Given that, in that same paragraph, the Statement goes on to say

“The financial redress scheme will be open to applicants throughout the UK, once convictions have been overturned”,

why on earth has the decision been made by the Westminster Government to exclude Scotland and Northern Ireland, when neither of those devolved Governments want that?

The Statement made it clear, at last, that the Post Office will no longer have responsibility for redress and should be subject to independent oversight. My noble friend Lord Fox and I, and others from these Benches, have also raised this as a fundamental problem of trust for many postmasters, so its removal is welcome. However, I ask whether the Department for Business and Trade is truly independent of the process, not least because of the debate about the speed of processing of claims that happened in January following the differing statements from the Prime Minister, Kevin Hollinrake MP and the Secretary of State, Kemi Badenoch. The Government are responsible for the payments—I shall come on to that later—but this gives them some skin in the game and one thing has to happen now, which is to give postmasters confidence that oversight is truly independent. Can the Minister therefore describe how independent the independent panels or independent individuals will be? Who will appoint them? Will there be a departmental official on the panel? Will departmental staff clerk the panels? Will the independent panels include a postmaster?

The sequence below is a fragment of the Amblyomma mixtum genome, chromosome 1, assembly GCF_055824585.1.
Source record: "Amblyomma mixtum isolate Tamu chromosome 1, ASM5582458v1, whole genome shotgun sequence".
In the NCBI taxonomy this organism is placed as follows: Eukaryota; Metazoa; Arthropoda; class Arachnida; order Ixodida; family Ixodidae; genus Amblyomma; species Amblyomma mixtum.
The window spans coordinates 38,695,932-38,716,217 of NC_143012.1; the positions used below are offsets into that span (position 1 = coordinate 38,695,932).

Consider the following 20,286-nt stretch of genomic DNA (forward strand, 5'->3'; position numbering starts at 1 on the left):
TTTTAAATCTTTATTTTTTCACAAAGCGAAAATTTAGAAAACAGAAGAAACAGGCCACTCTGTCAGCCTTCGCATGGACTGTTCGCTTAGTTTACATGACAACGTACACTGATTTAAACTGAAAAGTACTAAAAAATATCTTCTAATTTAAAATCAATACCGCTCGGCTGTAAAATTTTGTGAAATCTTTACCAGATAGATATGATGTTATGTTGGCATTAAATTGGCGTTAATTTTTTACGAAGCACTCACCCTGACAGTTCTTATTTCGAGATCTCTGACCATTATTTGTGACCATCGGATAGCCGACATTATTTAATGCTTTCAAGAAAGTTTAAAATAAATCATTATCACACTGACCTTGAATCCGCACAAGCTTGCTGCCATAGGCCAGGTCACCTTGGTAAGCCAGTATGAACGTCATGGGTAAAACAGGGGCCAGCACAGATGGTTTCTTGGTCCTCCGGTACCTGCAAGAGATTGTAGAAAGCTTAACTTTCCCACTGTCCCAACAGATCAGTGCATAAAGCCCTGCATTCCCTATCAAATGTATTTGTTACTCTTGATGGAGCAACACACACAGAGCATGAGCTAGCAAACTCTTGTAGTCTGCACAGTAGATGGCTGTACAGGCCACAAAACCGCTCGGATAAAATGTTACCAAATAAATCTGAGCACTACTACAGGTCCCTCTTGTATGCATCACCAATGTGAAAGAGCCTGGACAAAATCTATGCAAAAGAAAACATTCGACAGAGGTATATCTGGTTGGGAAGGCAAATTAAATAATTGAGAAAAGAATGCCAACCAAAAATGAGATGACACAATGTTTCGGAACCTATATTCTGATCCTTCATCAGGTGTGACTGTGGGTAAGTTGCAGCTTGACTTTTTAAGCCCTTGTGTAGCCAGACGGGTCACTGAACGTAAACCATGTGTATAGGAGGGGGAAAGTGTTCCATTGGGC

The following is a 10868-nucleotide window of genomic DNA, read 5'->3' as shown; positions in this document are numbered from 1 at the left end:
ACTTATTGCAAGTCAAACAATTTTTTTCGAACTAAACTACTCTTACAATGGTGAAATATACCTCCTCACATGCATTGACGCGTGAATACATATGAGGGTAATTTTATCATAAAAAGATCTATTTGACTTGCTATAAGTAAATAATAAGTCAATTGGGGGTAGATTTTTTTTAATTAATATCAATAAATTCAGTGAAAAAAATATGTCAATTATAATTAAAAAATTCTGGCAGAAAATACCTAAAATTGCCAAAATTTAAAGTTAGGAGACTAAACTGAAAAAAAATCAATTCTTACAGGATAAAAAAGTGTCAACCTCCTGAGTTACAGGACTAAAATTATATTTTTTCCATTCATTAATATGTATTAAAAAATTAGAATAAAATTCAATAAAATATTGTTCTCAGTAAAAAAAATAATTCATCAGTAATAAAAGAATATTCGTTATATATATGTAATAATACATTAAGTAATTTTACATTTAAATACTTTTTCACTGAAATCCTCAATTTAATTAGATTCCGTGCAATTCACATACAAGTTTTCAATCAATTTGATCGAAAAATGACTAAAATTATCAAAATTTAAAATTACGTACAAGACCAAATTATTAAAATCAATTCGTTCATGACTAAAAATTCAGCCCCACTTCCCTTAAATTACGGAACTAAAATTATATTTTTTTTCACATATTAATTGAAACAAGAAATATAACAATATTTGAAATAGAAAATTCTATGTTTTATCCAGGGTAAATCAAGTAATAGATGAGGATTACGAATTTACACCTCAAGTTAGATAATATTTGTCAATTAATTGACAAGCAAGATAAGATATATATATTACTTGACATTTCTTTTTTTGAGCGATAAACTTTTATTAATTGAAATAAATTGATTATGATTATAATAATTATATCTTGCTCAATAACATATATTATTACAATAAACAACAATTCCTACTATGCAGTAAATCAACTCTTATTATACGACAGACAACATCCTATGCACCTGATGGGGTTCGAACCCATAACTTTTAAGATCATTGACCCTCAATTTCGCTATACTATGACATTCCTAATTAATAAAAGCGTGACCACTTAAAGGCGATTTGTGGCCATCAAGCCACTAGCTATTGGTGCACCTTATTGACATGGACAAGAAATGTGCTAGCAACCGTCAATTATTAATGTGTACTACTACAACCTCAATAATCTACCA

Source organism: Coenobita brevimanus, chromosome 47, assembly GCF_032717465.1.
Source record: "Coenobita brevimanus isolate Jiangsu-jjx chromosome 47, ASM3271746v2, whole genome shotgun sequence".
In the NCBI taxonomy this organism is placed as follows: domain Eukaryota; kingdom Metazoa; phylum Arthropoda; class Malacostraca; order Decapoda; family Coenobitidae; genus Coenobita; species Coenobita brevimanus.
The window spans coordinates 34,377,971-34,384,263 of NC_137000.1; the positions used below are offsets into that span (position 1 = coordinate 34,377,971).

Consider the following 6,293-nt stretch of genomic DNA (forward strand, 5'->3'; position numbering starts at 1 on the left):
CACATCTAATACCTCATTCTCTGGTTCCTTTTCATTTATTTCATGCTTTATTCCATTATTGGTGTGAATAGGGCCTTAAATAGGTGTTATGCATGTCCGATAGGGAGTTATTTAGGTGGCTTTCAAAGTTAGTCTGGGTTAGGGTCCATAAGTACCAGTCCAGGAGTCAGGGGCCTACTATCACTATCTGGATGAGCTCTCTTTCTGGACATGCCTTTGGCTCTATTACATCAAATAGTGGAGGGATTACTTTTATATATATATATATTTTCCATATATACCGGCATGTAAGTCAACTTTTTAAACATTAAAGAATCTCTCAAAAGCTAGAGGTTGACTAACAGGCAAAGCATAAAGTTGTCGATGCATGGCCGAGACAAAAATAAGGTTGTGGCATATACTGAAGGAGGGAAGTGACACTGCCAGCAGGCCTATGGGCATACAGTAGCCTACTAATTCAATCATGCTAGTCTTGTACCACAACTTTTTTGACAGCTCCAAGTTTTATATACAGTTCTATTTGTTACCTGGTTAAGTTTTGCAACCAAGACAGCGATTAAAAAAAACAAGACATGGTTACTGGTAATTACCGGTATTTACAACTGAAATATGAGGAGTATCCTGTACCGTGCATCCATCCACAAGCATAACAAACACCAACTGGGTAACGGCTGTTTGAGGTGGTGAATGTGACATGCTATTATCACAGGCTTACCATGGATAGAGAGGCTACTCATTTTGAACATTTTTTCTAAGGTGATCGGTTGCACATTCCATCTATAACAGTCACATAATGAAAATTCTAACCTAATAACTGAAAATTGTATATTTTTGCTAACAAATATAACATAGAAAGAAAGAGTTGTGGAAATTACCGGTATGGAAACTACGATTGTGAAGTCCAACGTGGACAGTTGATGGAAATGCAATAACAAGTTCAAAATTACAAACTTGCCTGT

The Statement says that there will be legislation to make sure that the payments are exempt from taxation. A regulation on taxation exemption under the compensation arrangements for both the Horizon and infected blood schemes was presented to Parliament in December 2023. Is this a further simple amendment to that regulation, or is it further, separate secondary legislation, or is it a new Bill? How will it differ? Can the Minister explain?

The final section of the Statement refers to the Select Committee’s recommendation of a legally binding timeframe for redress—here, I echo the questions from the noble Lord, Lord McNicol—but I think there is some sympathy for ensuring speed wherever possible. However, the Statement said that it would be impossible without imposing penalties on forensic accounts. That seems to be an extremely narrow focus. There is a balance to be struck between ensuring as swift as possible processing of payment and debate between postmasters and forensic accountants about what is due to postmasters. The critical reason for independence is to ensure that postmasters are afforded a truly fair debate, which many say has been denied them in the initial offers received from the scheme when it was run by the Post Office.

Finally, I have been going through the central government supply estimates for 2023-24 and obviously looked at the Budget papers. I am still struggling to find the compensation payments—in total, approaching about £1 billion—in either the department or Treasury tables. Can the Minister help? I have raised this matter now with, I think, three Ministers and would be grateful if the Minister could write to me and point me in the right direction for the figures. I know that Liam Byrne has also raised these points in the Select Committee he chairs.